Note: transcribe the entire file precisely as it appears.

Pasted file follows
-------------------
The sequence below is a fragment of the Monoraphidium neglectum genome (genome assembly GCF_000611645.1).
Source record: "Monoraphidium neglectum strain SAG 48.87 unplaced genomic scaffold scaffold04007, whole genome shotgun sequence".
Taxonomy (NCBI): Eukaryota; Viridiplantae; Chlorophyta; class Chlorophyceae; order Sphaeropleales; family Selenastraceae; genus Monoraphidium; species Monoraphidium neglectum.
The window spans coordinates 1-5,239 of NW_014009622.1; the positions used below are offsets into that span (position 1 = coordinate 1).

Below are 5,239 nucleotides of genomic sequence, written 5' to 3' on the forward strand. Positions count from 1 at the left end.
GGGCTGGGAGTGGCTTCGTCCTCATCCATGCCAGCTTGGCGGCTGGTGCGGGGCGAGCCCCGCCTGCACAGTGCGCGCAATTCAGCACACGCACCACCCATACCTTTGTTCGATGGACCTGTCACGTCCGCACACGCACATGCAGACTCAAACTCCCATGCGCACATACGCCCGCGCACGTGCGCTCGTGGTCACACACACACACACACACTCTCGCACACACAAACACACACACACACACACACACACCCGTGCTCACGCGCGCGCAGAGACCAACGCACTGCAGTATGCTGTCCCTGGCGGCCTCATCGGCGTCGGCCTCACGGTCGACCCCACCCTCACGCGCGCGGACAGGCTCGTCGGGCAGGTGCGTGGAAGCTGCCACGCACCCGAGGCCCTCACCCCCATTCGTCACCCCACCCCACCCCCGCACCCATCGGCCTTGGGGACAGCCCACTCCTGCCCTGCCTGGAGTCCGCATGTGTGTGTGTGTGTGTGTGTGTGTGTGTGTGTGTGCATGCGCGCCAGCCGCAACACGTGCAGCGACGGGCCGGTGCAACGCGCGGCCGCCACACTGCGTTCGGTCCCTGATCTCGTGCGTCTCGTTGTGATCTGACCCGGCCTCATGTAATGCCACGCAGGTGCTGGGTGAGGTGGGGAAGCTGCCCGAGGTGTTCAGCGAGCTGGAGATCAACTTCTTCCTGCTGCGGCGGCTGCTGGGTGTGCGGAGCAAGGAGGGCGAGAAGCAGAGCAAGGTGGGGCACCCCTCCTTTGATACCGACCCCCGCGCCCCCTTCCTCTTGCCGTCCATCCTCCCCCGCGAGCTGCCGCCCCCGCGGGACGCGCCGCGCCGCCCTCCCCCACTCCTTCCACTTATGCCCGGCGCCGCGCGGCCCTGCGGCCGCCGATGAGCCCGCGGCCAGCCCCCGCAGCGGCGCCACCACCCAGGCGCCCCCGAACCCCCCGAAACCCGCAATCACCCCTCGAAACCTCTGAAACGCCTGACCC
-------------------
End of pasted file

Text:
The sequence below is a fragment of the Monoraphidium neglectum genome (genome assembly GCF_000611645.1).
Source record: "Monoraphidium neglectum strain SAG 48.87 unplaced genomic scaffold scaffold04007, whole genome shotgun sequence".
Taxonomy (NCBI): Eukaryota; Viridiplantae; Chlorophyta; class Chlorophyceae; order Sphaeropleales; family Selenastraceae; genus Monoraphidium; species Monoraphidium neglectum.
The window spans coordinates 1-5,239 of NW_014009622.1; the positions used below are offsets into that span (position 1 = coordinate 1).

Below are 5,239 nucleotides of genomic sequence, written 5' to 3' on the forward strand. Positions count from 1 at the left end.
GGGCTGGGAGTGGCTTCGTCCTCATCCATGCCAGCTTGGCGGCTGGTGCGGGGCGAGCCCCGCCTGCACAGTGCGCGCAATTCAGCACACGCACCACCCATACCTTTGTTCGATGGACCTGTCACGTCCGCACACGCACATGCAGACTCAAACTCCCATGCGCACATACGCCCGCGCACGTGCGCTCGTGGTCACACACACACACACACACTCTCGCACACACAAACACACACACACACACACACACACCCGTGCTCACGCGCGCGCAGAGACCAACGCACTGCAGTATGCTGTCCCTGGCGGCCTCATCGGCGTCGGCCTCACGGTCGACCCCACCCTCACGCGCGCGGACAGGCTCGTCGGGCAGGTGCGTGGAAGCTGCCACGCACCCGAGGCCCTCACCCCCATTCGTCACCCCACCCCACCCCCGCACCCATCGGCCTTGGGGACAGCCCACTCCTGCCCTGCCTGGAGTCCGCATGTGTGTGTGTGTGTGTGTGTGTGTGTGTGTGTGTGCATGCGCGCCAGCCGCAACACGTGCAGCGACGGGCCGGTGCAACGCGCGGCCGCCACACTGCGTTCGGTCCCTGATCTCGTGCGTCTCGTTGTGATCTGACCCGGCCTCATGTAATGCCACGCAGGTGCTGGGTGAGGTGGGGAAGCTGCCCGAGGTGTTCAGCGAGCTGGAGATCAACTTCTTCCTGCTGCGGCGGCTGCTGGGTGTGCGGAGCAAGGAGGGCGAGAAGCAGAGCAAGGTGGGGCACCCCTCCTTTGATACCGACCCCCGCGCCCCCTTCCTCTTGCCGTCCATCCTCCCCCGCGAGCTGCCGCCCCCGCGGGACGCGCCGCGCCGCCCTCCCCCACTCCTTCCACTTATGCCCGGCGCCGCGCGGCCCTGCGGCCGCCGATGAGCCCGCGGCCAGCCCCCGCAGCGGCGCCACCACCCAGGCGCCCCCGAACCCCCCGAAACCCGCAATCACCCCTCGAAACCTCTGAAACGCCTGACCC